Researchers found evidence of a likely reduction of perinatal and stillbirth/neonatal mortality, but they were unable to detect a significant effect of JSY on maternal mortality.
- Assess malaria control policy in Zambia
In order to evaluate the impact of malaria control policy in Zambia, we will quantify the impact of Zambia’s expanding malaria control activities on under-5 mortality from 2000 to 2010, considering progress achieved on all major child health interventions. The findings will serve as evidence-based policy instruments for Zambia’s health programs, as well as guides for other countries and health initiatives tackling malaria.
- Assess the cost effectiveness of HIV antiretroviral therapy programs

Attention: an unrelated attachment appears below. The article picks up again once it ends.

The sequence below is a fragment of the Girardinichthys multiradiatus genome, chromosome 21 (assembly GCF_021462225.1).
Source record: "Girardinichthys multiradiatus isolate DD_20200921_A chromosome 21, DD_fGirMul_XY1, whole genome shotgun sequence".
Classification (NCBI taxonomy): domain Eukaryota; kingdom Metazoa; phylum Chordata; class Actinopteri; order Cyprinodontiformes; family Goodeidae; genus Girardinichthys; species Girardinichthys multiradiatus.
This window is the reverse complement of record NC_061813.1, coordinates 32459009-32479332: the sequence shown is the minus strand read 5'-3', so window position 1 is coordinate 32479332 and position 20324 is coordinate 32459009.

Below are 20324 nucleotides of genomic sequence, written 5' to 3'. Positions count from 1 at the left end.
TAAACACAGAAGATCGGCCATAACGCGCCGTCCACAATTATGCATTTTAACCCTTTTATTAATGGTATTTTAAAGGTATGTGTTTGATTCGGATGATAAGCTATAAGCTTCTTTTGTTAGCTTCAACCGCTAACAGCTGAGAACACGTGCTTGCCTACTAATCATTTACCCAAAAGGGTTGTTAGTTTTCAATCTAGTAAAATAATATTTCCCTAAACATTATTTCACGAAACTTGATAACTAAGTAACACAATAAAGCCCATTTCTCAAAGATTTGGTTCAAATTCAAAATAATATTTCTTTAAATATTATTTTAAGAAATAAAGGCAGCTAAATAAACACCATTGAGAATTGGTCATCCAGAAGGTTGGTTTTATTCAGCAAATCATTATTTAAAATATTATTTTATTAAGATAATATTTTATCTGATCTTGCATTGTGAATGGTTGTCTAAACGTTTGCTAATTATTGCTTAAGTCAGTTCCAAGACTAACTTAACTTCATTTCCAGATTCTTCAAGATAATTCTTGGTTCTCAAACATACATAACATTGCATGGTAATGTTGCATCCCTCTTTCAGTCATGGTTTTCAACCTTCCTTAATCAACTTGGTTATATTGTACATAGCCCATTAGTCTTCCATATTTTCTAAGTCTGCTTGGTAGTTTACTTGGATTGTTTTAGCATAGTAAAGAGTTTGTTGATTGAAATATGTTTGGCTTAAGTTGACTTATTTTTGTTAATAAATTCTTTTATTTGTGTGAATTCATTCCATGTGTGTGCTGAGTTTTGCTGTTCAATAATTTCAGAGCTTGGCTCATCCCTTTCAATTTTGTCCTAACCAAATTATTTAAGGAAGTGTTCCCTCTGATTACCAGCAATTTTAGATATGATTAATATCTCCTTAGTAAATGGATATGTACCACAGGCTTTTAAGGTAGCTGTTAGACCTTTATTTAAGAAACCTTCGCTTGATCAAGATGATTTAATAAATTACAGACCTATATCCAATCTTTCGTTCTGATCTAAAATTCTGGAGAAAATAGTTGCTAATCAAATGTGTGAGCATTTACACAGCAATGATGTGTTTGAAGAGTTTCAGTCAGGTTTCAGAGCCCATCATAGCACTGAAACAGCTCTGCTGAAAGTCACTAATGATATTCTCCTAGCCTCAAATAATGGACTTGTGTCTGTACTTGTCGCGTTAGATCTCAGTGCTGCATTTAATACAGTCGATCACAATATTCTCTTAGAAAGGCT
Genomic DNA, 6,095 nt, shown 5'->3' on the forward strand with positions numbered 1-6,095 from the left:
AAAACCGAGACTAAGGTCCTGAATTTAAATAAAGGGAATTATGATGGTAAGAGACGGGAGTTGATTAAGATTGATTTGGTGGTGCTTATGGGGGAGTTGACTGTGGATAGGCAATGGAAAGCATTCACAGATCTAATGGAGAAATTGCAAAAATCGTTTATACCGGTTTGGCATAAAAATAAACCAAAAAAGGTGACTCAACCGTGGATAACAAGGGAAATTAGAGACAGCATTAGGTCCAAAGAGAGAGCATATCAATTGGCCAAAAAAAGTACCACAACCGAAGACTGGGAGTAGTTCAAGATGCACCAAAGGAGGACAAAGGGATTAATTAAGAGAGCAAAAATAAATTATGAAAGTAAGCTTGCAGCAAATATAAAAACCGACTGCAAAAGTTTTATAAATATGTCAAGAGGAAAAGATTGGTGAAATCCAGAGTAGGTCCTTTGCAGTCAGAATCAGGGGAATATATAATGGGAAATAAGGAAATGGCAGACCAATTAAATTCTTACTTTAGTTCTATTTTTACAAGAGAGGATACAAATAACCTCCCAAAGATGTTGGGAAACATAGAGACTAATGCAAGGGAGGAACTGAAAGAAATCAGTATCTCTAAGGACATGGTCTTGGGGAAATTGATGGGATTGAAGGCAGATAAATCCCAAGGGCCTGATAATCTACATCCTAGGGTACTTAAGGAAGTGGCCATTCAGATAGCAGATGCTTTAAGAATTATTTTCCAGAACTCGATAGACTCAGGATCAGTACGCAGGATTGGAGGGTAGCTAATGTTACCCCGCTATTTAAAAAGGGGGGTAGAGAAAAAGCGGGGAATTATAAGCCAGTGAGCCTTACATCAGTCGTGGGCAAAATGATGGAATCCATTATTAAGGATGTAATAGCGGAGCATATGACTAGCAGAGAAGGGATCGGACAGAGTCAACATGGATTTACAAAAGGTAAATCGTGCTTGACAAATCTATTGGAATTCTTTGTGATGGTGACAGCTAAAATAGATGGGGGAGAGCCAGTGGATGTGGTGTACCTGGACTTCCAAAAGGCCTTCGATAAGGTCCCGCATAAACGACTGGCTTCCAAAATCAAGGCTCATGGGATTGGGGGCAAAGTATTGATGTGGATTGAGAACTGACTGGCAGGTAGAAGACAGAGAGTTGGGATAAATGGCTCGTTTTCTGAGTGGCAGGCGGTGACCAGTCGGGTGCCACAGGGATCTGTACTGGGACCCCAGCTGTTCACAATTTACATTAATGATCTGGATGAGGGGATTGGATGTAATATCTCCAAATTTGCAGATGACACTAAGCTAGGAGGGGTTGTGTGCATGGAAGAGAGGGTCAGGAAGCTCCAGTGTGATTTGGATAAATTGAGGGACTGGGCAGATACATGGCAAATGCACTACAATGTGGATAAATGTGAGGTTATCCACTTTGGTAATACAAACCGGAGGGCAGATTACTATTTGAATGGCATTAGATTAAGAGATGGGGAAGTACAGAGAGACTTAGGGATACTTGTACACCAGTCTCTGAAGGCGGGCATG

As of 2011, the University of Zambia (UNZA) and IHME are collaborating to collect and analyze the costs and constraints of Zambia’s health system. A team assembled by UNZA will undertake data collection in a representative sample of health facilities across the country.
This project also collects specific information on the costs of antiretroviral therapy (ART) programs to estimate the cost per completed patient-year of ART for a representative sample of providers and to identify the determinants of program success or failure.
This work is part of the Access, Bottlenecks, Costs, and Equity (ABCE) project. Zambia is the first of at least four countries in which information will be collected. The data collection tool for ART costs has been integrated into the facility cost survey instrument of the ABCE project. The intent is to provide complete information on the facilities’ total costs and to streamline data collection efforts.